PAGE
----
Exploring the consequences of tinnitus on working memory and attention

PhD student

Najibah Mohamad

Supervisory team

Professor Deborah Hall
Dr Derek Hoare

Lakshman Ramu
Samuel Jenkins


Universiti Sains Malaysia and Ministry of Higher Education, Malaysia

Study period

2013 - 2015

This PhD project was a novel research study to answer one of the questions that had been prioritised by patients and clinicians (http://www.hearing.nihr.ac.uk/research/evidence-based-research-set-to-shape-future-tinnitus-studies-the-james-lind). The project asked whether tinnitus really does affect people’s memory and ability to concentrate.

From a review of the literature, we developed a model (see diagram below) that included a number of key components such as:

  Structural Equation Model of effect of tinnitus on memory and attention

             Structural Equation Model of effect of tinnitus on memory and attention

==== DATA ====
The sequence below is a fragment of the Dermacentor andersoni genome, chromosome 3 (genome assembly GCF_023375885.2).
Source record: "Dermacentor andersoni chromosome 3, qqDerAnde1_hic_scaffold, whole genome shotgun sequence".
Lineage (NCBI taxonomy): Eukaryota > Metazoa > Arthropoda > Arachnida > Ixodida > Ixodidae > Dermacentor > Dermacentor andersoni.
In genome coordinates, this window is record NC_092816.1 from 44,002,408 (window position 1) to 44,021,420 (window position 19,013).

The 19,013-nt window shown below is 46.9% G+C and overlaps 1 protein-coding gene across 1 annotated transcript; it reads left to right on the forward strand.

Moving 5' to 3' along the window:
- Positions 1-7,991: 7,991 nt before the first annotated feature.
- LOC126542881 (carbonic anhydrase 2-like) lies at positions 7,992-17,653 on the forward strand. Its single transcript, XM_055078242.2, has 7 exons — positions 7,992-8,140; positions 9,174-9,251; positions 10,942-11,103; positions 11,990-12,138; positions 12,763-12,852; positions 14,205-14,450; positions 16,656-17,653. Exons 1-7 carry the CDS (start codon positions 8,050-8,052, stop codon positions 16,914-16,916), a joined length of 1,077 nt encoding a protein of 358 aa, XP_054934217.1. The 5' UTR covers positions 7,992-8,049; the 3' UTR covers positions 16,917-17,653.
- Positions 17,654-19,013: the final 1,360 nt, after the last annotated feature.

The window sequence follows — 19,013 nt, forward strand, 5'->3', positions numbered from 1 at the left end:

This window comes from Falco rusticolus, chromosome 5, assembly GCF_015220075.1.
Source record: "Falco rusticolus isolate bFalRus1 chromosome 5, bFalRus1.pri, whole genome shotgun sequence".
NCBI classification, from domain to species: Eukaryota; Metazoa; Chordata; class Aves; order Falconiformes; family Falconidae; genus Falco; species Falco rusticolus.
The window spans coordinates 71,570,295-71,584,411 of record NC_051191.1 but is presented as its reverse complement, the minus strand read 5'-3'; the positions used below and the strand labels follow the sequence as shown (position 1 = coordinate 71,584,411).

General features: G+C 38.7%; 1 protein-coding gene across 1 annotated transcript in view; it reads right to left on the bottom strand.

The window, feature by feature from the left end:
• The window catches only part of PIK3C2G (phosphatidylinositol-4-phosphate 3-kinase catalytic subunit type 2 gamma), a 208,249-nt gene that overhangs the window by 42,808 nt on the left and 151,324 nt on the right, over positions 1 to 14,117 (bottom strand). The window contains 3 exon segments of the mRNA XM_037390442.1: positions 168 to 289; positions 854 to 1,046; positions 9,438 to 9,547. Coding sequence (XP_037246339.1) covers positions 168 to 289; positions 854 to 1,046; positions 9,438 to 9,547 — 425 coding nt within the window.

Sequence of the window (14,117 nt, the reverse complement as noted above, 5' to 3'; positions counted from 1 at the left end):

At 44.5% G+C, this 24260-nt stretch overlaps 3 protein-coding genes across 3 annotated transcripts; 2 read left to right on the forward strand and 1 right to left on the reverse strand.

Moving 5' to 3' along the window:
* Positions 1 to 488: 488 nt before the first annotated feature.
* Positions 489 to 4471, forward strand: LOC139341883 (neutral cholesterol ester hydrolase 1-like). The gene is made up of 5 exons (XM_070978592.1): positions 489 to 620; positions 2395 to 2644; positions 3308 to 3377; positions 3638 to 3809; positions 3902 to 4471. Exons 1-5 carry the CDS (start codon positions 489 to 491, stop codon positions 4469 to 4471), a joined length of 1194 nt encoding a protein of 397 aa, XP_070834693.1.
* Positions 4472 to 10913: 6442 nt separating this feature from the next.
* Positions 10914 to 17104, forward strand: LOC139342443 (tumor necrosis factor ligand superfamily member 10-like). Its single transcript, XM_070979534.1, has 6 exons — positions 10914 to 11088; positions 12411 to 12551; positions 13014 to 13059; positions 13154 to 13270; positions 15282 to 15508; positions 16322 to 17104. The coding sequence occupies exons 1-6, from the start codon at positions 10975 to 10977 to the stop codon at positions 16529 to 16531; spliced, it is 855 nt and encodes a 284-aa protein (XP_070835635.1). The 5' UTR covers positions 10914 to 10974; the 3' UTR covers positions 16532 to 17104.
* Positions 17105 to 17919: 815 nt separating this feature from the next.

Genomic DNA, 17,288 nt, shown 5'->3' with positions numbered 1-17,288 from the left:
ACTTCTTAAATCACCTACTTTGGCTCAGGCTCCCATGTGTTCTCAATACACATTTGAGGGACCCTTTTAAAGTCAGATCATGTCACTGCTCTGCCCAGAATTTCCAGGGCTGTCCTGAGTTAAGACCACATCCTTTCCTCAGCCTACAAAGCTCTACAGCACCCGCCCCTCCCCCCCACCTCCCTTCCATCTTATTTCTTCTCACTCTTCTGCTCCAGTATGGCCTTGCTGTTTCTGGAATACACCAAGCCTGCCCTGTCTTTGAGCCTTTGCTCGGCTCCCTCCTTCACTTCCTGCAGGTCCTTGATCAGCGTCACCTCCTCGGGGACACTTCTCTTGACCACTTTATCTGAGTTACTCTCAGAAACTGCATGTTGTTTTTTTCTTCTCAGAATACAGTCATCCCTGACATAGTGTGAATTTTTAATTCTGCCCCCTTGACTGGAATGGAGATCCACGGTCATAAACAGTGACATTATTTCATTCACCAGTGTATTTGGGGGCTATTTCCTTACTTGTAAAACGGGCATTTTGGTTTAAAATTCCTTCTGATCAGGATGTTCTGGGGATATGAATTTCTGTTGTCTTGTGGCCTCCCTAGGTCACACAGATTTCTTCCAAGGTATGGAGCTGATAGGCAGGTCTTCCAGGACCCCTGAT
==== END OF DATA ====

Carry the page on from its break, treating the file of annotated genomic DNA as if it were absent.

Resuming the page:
In our study, all participants (people with tinnitus) completed a range of questionnaires and memory and attention tests (puzzles and tasks). There are different types of attention, each of which can be measured using a different set of behavioural tests:

Two hundred people who had varying degrees of tinnitus severity took part in this study. We also examined the effects of factors other than tinnitus which might have an effect on our results (hearing difficulties, general levels of distress, and intelligence). A statistical technique called Structural Equation Modelling was used for analysis of the full set of data to see whether the model we developed is accurate in describing how different factors explain how tinnitus affects concentration.

The results do support the notion that tinnitus can effect memory and attention. Overall, the findings point to a main (although weak) effect of tinnitus on the ability to switch attention between tasks, and a weak effect on performing tasks involving memory.  These results confirm those in some smaller previous studies.  These also concluded that tinnitus interferes with working memory and attention switching.